Based on the estimates and sentiments that were outlined in this chapter, the next part will focus on the actual migration flows to the UK and Germany since May 2004.


[i] Poland, Hungary, Czech Republic, Slovakia, Lithuania, Latvia, Estonia, Slovenia, Cyprus and Malta (EU 10)

[ii] Vertrag zur Gründung der Europäischen Gemeinschaft (Stand: 01.09.2002), in „Europarecht“ (Baden- Baden: Nomos Verlagsgesellschaft, 2002)

[iii] The Transitional Arrangements can be found here: (last access: 28.03.06)

[iv] The Transitional Agreements cannot be applied to Cyprus and Malta

[v] European Opinion Research Group, Eurobarometer 57 – Länderbericht, “Auf dem Weg zur Erweiterung – Image, Aufgaben und Zukunft der Europäischen Union“, 16. September 2002. The survey can be found at: (last access: 29.03.06).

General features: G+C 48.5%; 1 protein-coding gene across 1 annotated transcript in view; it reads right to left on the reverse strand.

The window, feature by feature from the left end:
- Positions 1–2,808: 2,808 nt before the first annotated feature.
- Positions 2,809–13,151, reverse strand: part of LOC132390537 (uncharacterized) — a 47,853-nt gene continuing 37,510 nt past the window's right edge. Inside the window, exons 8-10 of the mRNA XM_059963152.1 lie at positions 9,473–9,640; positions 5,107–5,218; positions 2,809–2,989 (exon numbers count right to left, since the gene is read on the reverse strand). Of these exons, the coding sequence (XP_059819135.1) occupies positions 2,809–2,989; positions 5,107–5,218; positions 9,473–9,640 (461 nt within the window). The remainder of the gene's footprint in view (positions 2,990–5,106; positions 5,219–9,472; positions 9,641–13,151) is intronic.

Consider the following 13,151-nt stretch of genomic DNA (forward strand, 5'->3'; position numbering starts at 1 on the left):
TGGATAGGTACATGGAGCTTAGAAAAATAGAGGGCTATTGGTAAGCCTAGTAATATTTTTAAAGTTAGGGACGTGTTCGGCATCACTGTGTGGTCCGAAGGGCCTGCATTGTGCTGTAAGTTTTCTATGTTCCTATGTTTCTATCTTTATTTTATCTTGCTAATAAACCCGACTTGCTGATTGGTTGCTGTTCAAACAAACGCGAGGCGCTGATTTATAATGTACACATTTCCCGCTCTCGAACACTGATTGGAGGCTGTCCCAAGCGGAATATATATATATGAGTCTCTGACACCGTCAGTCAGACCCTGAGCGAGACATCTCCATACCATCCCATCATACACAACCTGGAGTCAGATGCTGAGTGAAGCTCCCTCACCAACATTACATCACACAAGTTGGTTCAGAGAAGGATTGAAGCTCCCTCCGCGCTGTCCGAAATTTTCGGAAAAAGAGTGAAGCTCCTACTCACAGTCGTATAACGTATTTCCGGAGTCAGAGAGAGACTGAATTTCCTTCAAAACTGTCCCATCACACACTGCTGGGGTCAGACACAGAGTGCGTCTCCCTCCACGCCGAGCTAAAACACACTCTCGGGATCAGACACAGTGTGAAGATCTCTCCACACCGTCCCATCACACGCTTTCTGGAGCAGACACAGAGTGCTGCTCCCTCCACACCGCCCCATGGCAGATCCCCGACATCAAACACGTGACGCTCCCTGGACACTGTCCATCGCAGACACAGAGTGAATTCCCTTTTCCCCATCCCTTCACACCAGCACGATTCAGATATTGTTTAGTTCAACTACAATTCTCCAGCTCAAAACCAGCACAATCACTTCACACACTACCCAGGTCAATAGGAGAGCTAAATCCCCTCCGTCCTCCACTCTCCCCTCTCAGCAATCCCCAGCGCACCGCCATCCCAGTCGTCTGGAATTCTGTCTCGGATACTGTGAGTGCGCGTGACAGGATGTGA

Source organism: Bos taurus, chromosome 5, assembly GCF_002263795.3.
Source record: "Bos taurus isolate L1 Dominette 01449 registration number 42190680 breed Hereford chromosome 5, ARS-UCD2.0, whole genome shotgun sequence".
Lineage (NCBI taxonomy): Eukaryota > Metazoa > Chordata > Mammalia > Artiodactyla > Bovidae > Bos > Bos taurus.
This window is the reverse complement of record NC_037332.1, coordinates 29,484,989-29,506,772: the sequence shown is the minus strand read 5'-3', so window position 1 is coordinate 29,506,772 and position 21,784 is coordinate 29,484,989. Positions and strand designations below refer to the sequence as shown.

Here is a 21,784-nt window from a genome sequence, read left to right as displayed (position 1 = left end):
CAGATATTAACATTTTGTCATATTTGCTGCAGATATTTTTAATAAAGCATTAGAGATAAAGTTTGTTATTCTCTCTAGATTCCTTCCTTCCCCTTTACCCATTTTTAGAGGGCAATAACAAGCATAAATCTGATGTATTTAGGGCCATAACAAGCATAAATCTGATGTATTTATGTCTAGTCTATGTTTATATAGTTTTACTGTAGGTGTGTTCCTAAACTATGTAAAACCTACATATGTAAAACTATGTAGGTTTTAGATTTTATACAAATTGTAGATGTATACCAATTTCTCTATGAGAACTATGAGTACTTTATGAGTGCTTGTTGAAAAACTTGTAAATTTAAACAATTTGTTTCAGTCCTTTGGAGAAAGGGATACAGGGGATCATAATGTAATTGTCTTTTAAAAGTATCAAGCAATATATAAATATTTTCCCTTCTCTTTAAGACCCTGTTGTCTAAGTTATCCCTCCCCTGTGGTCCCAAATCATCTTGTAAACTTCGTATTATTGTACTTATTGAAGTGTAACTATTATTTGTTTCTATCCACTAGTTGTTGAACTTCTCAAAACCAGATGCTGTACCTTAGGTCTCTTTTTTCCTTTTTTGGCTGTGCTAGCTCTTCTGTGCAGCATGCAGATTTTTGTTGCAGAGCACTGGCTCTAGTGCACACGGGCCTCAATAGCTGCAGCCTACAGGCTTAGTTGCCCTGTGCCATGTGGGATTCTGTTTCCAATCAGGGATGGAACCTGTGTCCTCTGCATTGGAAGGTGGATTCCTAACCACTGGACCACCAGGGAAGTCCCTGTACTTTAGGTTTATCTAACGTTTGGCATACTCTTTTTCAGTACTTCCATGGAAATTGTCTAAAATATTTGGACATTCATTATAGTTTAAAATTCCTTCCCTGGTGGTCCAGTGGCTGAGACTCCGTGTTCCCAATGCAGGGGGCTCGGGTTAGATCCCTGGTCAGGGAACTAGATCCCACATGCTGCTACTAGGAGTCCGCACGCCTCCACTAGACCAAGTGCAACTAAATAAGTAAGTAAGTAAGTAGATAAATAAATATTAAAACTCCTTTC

[vi] European Opinion Research Group (2002), p. 12.

[vii] Ibid., p. 10.

[viii] See for example representatives from the Social Democrats and the Christian Social Democrats, Der Tagesspiegel Zustimmung für Schröders Vorstoß zur Erweiterung - Freizügigkeit von Arbeitskräften in EU zunächst nur eingeschränkt? “, 27.12.2000.

This article can be found at: (last access: 30.03.06).

[ix] Bundesanstalt für Arbeit, „Arbeitsmarkt 2002“, 51. Jahrgang, Sondernummer, Nürnberg, 18. Juni 2003., p. 57.

This report can be found at: (last access: 29.03.06)

[x] Herbert Brücker/Parvati Trübswetter/Christian Weise, “Osterweiterung – Keine massive Zuwanderung zu erwarten“, in DWI-Wochenbericht, 21-2000, Berlin, 2000. This study is available at: (last access: 29.03.06).

[xi] Judith Herzog, “Das Migrationspotential der EU-Osterweiterung und dessen Folgen für den Deutschen Arbeitsmarkt“, Tübingen, 2003, p. 33.